Tokyo has confirmed more than 50 new coronavirus infections, a record daily increase, public broadcaster NHK reported on Saturday as the governor of Japan's capital urged citizens to stay indoors.
Governor Yuriko Koike's plea followed a surge in coronavirus infections this week that she said put Tokyo on the brink of an emergency. She has asked the tens of millions of people in the city and surrounding regions to avoid non-essential, non-urgent outings until April 12, and particularly this weekend.
Infections in Japan have climbed to more than 1,400, with 47 deaths, excluding those from a cruise ship quarantined last month. Hit early by the coronavirus in its initial spread from China, Japan had seen a more gradual rise than the recent surge in much of Europe and the United States.
This week, however, saw an acceleration that Prime Minister Shinzo Abe called "a national crisis". People in the Osaka area in western Japan have also been asked to stay at home.
Infections on Friday rose by a daily record 102, according to public broadcaster NHK. Cases in Tokyo now total more than 300, according to data from NHK.
Health officials in the Tokyo metropolitan government did not answer telephone calls from Reuters seeking confirmation of the latest numbers.
While the current level of infection appears low for a city of nearly 14 million, with many millions more living in surrounding suburbs, experts warn there is a high risk that the number of cases could spiral as authorities have been unable to track all the contacts of more than half of the latest cases.
The government has deployed the military to greater Tokyo's Narita and Haneda airports to assist in virus screenings and the transport of people placed in quarantine, NHK said.
The voluntary calls by Koike and other Japanese leaders for people to stay at home compares with the more rigors lockdowns in major cities in Italy, Britain, France, Spain, and the United States - the new global epicenter of the virus.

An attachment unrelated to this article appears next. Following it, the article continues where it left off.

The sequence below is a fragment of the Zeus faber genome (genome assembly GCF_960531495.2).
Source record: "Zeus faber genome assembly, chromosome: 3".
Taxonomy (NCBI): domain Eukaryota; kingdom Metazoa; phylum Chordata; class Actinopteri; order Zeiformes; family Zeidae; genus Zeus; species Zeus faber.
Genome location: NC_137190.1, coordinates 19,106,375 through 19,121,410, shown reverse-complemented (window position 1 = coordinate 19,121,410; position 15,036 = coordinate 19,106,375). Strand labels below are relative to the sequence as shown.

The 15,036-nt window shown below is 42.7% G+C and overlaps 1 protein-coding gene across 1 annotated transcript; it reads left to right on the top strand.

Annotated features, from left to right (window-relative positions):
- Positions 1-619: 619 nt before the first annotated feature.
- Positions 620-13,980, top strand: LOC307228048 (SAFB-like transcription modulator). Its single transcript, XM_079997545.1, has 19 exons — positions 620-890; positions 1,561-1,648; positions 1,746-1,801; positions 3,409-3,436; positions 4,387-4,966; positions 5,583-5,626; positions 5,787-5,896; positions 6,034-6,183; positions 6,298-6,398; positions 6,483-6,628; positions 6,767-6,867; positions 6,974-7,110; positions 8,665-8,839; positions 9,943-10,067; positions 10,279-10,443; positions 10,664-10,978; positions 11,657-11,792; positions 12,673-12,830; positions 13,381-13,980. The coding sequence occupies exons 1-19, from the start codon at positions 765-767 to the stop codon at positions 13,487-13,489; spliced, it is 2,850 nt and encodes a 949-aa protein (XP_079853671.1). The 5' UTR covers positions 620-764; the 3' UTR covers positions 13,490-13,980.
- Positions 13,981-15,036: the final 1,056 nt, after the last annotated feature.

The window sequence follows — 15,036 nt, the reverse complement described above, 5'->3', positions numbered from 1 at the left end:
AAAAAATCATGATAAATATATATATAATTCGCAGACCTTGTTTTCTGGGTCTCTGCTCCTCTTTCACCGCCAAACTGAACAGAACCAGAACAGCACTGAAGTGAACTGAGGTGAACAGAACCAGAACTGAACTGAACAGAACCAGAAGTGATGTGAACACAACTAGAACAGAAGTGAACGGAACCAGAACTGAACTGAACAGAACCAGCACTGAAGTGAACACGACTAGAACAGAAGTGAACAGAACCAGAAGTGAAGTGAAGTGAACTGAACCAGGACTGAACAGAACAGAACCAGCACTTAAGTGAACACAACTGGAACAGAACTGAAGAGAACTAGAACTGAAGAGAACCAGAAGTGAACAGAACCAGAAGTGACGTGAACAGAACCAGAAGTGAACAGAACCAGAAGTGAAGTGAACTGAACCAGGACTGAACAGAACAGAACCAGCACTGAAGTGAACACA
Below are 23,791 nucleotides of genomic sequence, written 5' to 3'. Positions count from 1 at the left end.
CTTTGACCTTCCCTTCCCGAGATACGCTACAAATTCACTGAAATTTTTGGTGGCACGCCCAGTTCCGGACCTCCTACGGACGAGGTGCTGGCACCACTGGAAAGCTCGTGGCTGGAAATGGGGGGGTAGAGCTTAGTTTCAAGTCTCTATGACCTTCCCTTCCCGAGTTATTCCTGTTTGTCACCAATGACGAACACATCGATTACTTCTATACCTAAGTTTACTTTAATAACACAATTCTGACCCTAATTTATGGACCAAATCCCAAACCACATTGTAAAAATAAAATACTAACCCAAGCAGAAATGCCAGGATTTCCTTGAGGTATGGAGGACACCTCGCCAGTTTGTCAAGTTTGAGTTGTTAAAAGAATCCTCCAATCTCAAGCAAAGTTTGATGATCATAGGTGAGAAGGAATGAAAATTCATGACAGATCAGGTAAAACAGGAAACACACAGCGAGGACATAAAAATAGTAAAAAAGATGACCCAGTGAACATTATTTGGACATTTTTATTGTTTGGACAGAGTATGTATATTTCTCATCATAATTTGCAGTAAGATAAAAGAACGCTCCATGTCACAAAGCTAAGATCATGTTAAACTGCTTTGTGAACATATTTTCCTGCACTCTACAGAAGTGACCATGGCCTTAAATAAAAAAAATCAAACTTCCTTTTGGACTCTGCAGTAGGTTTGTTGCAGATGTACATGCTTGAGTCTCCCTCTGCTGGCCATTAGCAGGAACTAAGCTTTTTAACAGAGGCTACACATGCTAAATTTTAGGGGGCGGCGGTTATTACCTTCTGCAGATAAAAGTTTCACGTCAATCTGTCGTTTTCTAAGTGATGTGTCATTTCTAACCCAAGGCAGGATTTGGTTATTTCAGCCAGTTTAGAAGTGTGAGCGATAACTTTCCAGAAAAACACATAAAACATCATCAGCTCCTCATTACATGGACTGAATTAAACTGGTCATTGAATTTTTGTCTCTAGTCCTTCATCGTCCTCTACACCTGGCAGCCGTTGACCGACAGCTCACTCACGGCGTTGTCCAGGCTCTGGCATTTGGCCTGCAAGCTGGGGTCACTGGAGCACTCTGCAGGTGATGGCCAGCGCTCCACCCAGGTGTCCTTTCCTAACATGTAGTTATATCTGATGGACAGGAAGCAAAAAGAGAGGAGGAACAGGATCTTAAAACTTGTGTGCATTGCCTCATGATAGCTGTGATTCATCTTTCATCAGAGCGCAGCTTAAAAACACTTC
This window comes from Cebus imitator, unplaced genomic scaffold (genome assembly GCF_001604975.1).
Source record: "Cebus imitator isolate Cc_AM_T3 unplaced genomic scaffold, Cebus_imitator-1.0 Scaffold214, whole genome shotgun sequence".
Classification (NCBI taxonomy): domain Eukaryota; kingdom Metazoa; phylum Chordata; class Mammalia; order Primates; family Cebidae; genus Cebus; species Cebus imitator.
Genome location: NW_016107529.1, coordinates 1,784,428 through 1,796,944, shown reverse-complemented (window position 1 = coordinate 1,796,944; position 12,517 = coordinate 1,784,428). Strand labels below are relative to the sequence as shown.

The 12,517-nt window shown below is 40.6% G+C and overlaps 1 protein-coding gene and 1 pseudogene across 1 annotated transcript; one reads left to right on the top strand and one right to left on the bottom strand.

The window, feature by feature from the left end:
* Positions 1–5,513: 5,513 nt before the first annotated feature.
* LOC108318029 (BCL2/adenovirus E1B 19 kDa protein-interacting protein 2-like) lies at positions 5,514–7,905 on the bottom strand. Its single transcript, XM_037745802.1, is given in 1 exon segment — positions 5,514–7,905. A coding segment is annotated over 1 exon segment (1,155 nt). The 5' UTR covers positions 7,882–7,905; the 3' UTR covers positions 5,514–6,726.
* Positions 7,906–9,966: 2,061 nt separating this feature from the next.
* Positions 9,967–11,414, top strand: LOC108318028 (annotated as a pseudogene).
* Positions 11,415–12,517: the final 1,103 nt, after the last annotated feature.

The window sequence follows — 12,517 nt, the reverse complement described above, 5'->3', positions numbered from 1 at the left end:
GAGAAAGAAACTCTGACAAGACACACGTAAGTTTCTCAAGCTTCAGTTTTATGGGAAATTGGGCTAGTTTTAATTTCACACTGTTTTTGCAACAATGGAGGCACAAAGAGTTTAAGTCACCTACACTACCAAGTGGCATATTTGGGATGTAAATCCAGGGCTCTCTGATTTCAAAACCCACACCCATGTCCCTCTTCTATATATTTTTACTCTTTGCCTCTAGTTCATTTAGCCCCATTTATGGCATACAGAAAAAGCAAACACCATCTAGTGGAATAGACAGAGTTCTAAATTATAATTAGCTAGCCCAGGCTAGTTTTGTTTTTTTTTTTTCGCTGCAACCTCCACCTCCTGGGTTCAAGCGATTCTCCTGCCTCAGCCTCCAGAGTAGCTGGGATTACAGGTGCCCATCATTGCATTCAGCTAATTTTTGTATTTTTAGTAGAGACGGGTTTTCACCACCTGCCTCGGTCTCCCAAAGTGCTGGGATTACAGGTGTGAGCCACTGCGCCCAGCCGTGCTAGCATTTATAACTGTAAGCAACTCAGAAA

Globally, infections have topped half a million with more than 20,000 deaths, with the contagion affecting more than 100 countries.
Abe, who has not declared a national state of emergency, is expected to order economic steps including $135 billion or more in spending, government officials and lawmakers say, joining policymakers globally trying to blunt a downturn.
In a quiet neighborhood close to the prime minister's private residence in central Tokyo, the scene was typical of a Saturday morning. Some people were jogging and walking their dogs. A few stopped to pray at a local shrine. Traffic was brisk on local roads.
"I'm a little worried, but I have an appointment today, which is why I'm outside," said a 41-year old man walking down the street, who declined to be named.
"It's not something that I can't cancel, but I do have to meet someone. I will be riding the train later."
Trains weren't empty but were far less crowded than on a normal weekend. Some department stores, movie theaters, museums and parks closed, but many supermarkets and convenience stores were open as usual.
In Setagaya, a popular residential area in western Tokyo, many restaurants and shops were shut, although those that were open were doing brisk business, including an Italian restaurant that was filled with some young families and older couples.
Nearby, laborers worked on a construction site as if it were a normal day.